An essential element of education
3 min read
Life beyond school is rapidly changing and the flexible online/offline approach is set to endure well beyond COVID-19, writes St Catherine’s School Principal, Michelle Carroll.
An essential element of education is to prepare and transition students successfully to the next round of their journey; for most graduates, this involves tertiary study and then beyond, to the world of work. Needless to say, a life beyond school is rapidly changing in its structure and formation and one could only suggest the current flexible online and offline approach will endure well beyond this COVID-19 phase. Changes that many of us predicted would happen over decades are instead taking place in the span of weeks.
As a result of the COVID-19 pandemic, an estimated 2.7 billion people – or more than four out of five workers in the global workforce – have been affected by lockdown and stay-at-home measures. Most organisations’ first priority this year has been a crisis management response as well as emphasising health, safety, essential service and the virtualisation of work and education.
Now, as we look to 2021, organisations must begin to emerge and shape their new normal. Undoubtedly, this will not simply be a return to the old ways of doing business. What has been created is an imperative and an opportunity to reinvent workplaces.
Reinventing the workplace
In preparing young people for a changing workforce, schools too must accommodate, balance and embrace these changes to enable the potential of their students and long-term success. It is anticipated that many global organisations will engage in a hybrid model in which people will work remotely much of the time, yet come together with team members for specific functions.
The views on how schools need to emerge from the COVID-19 crisis are certainly divergent and capture the demands of new workplace environments, yet acknowledge the very essence of character formation and the transformation of young people at schools. Indeed, we need to guide young people in our care to connect with genuine meaning that empowers them to live a life of purpose.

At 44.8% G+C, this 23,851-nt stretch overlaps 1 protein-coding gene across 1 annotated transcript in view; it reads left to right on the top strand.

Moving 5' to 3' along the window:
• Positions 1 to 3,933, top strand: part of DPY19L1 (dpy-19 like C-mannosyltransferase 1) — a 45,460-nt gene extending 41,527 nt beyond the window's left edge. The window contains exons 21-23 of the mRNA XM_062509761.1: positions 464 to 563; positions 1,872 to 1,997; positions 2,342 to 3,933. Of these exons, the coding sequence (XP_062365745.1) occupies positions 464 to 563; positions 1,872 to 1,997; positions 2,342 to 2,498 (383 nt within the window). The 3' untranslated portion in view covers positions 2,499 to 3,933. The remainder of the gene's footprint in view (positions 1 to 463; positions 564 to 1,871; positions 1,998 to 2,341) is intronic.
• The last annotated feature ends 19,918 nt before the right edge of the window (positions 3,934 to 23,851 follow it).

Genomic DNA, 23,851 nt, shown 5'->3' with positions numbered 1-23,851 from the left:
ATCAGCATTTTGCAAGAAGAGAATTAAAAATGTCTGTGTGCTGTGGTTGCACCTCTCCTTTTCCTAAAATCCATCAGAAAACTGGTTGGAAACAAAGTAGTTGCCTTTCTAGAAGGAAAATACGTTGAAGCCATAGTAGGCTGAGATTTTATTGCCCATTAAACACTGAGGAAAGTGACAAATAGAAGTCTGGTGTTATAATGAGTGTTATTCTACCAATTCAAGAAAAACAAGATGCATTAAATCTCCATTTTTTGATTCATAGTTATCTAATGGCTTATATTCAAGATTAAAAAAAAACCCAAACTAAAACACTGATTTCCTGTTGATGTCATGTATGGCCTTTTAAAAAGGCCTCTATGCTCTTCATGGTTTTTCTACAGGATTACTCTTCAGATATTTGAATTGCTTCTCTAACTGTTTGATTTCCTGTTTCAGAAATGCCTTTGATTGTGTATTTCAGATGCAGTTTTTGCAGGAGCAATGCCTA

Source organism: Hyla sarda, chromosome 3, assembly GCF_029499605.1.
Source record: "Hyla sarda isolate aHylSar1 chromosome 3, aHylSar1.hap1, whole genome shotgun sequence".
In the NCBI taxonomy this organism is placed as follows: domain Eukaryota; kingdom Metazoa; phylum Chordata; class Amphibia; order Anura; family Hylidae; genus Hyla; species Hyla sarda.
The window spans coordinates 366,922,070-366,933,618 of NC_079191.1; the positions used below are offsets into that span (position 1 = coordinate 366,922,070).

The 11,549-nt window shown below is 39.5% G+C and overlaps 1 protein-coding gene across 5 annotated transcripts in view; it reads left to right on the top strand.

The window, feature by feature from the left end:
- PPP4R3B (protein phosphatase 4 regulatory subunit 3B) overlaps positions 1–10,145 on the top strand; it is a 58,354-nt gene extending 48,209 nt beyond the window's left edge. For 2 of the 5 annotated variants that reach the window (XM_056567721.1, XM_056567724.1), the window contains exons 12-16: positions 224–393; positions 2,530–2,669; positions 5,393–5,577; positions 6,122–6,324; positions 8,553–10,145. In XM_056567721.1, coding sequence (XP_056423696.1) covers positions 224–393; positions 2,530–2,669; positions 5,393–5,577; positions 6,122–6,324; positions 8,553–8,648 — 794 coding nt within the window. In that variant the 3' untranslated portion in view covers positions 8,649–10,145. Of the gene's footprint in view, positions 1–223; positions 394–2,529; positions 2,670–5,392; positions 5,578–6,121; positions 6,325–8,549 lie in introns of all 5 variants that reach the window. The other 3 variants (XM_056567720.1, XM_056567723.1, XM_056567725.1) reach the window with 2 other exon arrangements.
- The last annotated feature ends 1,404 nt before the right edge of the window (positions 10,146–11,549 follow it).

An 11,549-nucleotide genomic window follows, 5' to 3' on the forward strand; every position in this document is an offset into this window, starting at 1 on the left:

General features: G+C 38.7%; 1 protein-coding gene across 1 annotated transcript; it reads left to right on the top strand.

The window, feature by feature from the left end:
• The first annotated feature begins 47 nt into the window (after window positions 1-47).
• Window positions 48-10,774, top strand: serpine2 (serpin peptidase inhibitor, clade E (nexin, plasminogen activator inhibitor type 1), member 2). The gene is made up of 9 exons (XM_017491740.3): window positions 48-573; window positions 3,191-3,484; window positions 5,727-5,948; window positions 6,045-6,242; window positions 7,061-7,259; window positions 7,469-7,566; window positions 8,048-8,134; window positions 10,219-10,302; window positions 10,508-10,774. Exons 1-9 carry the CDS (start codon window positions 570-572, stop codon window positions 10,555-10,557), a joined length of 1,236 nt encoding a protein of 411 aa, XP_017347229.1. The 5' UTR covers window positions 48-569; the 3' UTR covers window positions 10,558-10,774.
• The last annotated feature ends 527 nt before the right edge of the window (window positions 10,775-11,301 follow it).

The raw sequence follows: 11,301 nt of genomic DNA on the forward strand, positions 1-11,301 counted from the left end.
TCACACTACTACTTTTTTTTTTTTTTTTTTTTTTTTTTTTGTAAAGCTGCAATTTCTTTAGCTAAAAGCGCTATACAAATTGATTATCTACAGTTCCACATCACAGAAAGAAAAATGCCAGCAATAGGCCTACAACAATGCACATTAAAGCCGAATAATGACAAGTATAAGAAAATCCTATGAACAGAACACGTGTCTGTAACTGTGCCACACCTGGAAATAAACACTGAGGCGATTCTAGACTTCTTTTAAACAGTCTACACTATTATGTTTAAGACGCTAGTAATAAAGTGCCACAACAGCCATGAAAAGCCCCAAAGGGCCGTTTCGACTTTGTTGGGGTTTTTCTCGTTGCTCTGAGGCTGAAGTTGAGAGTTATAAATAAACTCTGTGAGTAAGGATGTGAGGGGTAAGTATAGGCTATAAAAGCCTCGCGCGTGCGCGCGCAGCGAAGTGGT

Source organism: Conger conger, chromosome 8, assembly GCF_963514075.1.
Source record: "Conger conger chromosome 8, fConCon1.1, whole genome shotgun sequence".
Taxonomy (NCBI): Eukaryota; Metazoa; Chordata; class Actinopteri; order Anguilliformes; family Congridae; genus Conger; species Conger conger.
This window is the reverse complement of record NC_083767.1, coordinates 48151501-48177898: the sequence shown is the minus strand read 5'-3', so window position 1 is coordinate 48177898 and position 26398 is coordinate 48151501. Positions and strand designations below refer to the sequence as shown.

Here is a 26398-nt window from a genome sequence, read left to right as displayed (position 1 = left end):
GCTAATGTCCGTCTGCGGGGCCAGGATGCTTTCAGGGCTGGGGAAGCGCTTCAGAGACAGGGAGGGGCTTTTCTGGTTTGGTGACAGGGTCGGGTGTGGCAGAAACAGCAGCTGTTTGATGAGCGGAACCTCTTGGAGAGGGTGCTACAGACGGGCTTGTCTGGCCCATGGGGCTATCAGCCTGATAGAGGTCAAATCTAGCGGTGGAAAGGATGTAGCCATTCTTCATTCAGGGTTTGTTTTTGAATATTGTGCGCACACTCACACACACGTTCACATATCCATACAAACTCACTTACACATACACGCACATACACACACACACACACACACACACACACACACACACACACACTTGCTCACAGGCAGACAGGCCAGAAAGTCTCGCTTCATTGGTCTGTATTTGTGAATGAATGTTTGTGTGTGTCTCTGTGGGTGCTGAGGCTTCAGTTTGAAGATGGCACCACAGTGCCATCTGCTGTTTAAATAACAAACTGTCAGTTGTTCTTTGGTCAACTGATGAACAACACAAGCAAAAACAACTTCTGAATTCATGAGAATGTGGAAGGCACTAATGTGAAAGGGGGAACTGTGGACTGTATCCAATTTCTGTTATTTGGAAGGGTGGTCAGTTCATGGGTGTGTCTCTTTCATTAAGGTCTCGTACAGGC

Andreas Schleicher from the OECD was quick off the mark back in April, urging education leaders to use the momentum created by the COVID-19 pandemic to “rethink what and how students should learn to prepare for the needs of an interconnected 21st century”.
“You’re going to have a lot of young people who have experienced different forms of learning in this crisis, learning that was more fun, more empowering,” he said. “They will go back to their teachers and say: can we do things differently?”
— Andreas Schleicher, OECD
Creating future citizens and the role of the classroom
The pandemic has also thrown the spotlight on the benefit of schools as public institutions. Glen Savage, Education Policy Lecturer at the University of Western Australia, highlights the critical role schools play in the socialisation of young people and this remains an ongoing theme of discussion for educators.
“Some people talk about not needing a traditional classroom any more. I think that’s rubbish,” he says. “If anything, COVID has taught us that schools provide much more than a young person’s learning program … they’re where future citizens are created”.
Schools are about people, relationships and community. While online has its advantages and teaching and learning can take place effectively, we cannot replace the physical experience of school. Students are repeatedly telling us they “miss their friends and teachers”, yet they have competently demonstrated that they can successfully engage with independent learning, within some boundaries and structures suitable for their age.
The experiences of the St Catherine’s Learn@Home program have been resoundingly positive, albeit the duration for some is now questionable and we look forward to their return next term. The girls have demonstrated remarkable and sustained enthusiasm for a more flexible mode of teaching and learning.
Our senior students are, today, asking for greater independence and options for their learning going forward. There are elements that the girls identify as immensely helpful for their learning; for example, being able to control the pace of learning when teachers pre-film segments in VCE subjects that can be replayed to check for understanding or revision purposes.
We look forward to exploring these options further with students, teachers and parents with the aim of capturing the very best aspects of the Learn@Home program by tailoring curriculums and classrooms environments to optimise the opportunity exposed, and embraced, this year by a global pandemic.
Michelle Carroll is Principal at St Catherine’s School.